What’s your favorite f-stop?
posted Saturday, April 25, 2015 at 3:04 PM EDT
When I was a photo student at the University of Missouri School of Journalism, we had a parade of photography legends come through and speak. But the god of gods was W. Eugene Smith. He’s considered to have produced several of the greatest photo stories ever published by LIFE magazine.
For us, he was the consummate blend of photo-journalist, fine print maker, and nutty artist. He was loaded with all of the usual problems a mad genius might have and we loved him for it.
And we were dopey twenty-year olds. (The question “why do they waste higher education on college students?” comes to mind here.) Anyway, I can remember a conversation I had with some of my fellow students about what was the stupidest question we could possibly ask the great W. Eugene Smith. We came up with this:
What’s your favorite f-stop?
Obviously, no photographer has a favorite f-stop; it’s like asking a great painter what his favorite color is.
In the interest of full disclosure, I must admit that I think it’s still pretty funny. No one asked the question and no damage was done. If memory serves, Mr. Smith was bombed for most of his visit anyway, so it probably wouldn’t have mattered if we had.
What made me think of this, however, is that I noticed recently how many of my pictures were taken at f2.8. It’s a lot of them. I have two zoom lenses that I can do almost everything with, and both of them have f2.8 as the biggest aperture. I shoot lots of pictures wide open because I like backgrounds that are out of focus.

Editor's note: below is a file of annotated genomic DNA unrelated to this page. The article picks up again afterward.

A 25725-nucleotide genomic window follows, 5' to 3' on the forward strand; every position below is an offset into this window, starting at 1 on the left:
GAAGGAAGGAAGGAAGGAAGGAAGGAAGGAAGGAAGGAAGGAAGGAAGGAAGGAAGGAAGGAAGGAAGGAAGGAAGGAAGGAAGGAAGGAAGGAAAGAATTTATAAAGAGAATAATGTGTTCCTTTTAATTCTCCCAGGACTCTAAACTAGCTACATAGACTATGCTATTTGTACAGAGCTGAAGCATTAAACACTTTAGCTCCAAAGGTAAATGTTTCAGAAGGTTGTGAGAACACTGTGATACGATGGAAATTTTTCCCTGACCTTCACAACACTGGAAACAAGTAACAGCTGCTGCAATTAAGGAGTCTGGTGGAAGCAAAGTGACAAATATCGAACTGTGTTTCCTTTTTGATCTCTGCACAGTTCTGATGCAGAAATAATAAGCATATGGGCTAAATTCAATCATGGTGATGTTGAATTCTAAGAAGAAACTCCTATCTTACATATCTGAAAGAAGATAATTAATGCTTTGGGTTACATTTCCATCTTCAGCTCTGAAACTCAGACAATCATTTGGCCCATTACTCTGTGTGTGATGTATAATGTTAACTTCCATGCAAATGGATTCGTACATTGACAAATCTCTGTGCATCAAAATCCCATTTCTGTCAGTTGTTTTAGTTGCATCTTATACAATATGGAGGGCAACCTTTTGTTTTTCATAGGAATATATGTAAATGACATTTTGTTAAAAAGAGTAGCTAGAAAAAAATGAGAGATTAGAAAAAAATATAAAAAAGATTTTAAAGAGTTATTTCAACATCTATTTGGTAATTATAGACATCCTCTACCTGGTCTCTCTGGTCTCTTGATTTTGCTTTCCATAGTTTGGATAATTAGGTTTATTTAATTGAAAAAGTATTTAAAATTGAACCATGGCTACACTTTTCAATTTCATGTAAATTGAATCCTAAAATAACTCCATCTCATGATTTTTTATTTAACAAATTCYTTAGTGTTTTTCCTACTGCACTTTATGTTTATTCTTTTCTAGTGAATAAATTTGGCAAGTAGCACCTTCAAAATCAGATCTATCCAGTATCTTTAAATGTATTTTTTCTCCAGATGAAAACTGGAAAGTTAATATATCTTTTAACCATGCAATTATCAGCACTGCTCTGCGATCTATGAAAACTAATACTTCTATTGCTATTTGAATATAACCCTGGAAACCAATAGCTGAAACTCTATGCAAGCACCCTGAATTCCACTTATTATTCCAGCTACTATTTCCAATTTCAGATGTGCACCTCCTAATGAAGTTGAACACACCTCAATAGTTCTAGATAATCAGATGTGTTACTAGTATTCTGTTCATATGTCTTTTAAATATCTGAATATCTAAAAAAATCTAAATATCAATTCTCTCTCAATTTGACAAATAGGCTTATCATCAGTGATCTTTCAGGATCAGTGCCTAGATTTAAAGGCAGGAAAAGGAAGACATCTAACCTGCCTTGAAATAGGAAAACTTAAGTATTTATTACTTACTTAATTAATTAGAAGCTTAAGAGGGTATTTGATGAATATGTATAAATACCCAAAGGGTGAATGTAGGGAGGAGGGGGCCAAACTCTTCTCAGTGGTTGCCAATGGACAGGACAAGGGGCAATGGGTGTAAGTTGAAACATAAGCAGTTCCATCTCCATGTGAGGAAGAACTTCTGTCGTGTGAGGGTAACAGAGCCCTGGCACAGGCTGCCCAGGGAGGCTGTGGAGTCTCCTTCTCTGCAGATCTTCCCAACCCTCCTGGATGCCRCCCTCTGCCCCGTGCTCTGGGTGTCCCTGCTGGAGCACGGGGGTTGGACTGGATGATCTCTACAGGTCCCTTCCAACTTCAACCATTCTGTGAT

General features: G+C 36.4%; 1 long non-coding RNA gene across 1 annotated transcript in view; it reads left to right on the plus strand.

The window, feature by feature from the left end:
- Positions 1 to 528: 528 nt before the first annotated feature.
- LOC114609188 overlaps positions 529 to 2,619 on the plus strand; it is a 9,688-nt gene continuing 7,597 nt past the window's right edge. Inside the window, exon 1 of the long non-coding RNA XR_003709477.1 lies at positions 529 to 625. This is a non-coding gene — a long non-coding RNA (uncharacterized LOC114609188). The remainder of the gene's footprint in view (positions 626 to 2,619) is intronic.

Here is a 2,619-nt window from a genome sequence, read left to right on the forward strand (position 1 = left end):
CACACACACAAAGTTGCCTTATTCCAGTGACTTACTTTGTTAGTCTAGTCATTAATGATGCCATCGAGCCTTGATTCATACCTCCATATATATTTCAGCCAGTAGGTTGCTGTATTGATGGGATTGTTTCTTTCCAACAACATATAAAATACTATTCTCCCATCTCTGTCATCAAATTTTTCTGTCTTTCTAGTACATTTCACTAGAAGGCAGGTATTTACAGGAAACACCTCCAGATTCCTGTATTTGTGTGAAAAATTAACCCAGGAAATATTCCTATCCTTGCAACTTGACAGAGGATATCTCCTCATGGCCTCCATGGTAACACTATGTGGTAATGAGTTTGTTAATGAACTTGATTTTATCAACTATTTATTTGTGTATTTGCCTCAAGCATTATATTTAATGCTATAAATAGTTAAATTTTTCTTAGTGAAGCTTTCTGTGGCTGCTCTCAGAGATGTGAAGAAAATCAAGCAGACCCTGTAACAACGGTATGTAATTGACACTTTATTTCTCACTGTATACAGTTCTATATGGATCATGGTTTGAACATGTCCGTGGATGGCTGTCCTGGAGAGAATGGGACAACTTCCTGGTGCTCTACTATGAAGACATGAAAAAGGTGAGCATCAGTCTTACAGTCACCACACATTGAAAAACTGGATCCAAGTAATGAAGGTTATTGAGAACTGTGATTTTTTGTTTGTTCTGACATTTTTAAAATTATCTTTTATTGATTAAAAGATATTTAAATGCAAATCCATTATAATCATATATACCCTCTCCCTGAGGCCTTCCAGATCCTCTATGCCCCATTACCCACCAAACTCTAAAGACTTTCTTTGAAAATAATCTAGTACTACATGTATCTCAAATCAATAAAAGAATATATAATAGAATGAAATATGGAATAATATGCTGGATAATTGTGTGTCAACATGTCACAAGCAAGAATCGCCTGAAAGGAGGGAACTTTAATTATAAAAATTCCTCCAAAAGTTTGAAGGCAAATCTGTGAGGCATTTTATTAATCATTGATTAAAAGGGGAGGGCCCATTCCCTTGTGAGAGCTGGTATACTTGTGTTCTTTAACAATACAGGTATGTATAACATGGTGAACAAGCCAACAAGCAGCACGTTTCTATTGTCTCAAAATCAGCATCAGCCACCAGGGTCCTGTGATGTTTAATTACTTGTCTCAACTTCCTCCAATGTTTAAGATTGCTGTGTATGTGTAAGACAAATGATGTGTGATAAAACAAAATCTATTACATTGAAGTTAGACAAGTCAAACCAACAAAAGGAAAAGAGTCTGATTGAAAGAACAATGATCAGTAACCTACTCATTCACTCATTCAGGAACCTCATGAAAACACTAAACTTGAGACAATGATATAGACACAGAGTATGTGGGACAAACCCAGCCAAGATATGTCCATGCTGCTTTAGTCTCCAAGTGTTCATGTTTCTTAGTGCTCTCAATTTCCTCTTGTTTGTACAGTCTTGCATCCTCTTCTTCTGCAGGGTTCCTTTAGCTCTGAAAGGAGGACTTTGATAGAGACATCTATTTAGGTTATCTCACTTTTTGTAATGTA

Then I recently read an interview with a sports photographer who said that he shoots many of his pictures at f4 for “focus.” He meant that the little difference between those two f-stops might just make your focusing life a little easier. There’s just a tad bit more depth-of-field at f4 than at f2.8. I concluded that this guy had made a very good point and that maybe I was stuck with f2.8 out of laziness or habit.
As you learn to operate your camera manually, your choice of shutter speed, f-stop, and ISO combination begins to require some more educated nuance. A little bit of this, a little bit of that. Maybe a tad more ISO will let you use a slightly faster shutter speed that will help you when you’re hand holding a camera. Or maybe you decide to sacrifice a bit of your shutter speed to gain a slightly smaller f-stop for, as the man said, focus.
When you’re first learning everything is presented in broad brush strokes. You need a really fast shutter speed for action or a really small aperture for lots of depth-of-field. But then, as you become more comfortable with your gear, it starts to dawn on you that everything is not so cut and dry.
The question ‘what’s your favorite f-stop’ is as silly today as it was when I was in school.
Please don’t decide that you have a favorite f-stop. We all need to be more discriminating than that. You and I, I hope, will continue to learn these lessons together.
(An exceptional educator and a world-class photographer, Nick Kelsh is the founder of How To Photograph Your Life, an excellent source of affordable photography training and tips. Nick’s courses can be conducted by yourself in your own time, or with feedback from Nick and your fellow students. If you appreciated this article and want to improve your photography, visit How to Photograph your Life and sign up for a course today!)